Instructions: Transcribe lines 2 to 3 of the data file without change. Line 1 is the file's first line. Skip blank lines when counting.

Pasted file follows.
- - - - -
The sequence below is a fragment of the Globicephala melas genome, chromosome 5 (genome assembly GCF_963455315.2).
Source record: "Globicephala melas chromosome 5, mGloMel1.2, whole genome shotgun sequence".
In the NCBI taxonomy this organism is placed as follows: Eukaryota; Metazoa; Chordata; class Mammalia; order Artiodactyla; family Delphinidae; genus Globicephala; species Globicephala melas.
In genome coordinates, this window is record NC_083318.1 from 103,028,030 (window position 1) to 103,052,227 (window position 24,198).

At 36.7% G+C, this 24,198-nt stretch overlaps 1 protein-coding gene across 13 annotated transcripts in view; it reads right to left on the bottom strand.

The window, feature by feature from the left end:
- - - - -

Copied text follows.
Source record: "Globicephala melas chromosome 5, mGloMel1.2, whole genome shotgun sequence".
In the NCBI taxonomy this organism is placed as follows: Eukaryota; Metazoa; Chordata; class Mammalia; order Artiodactyla; family Delphinidae; genus Globicephala; species Globicephala melas.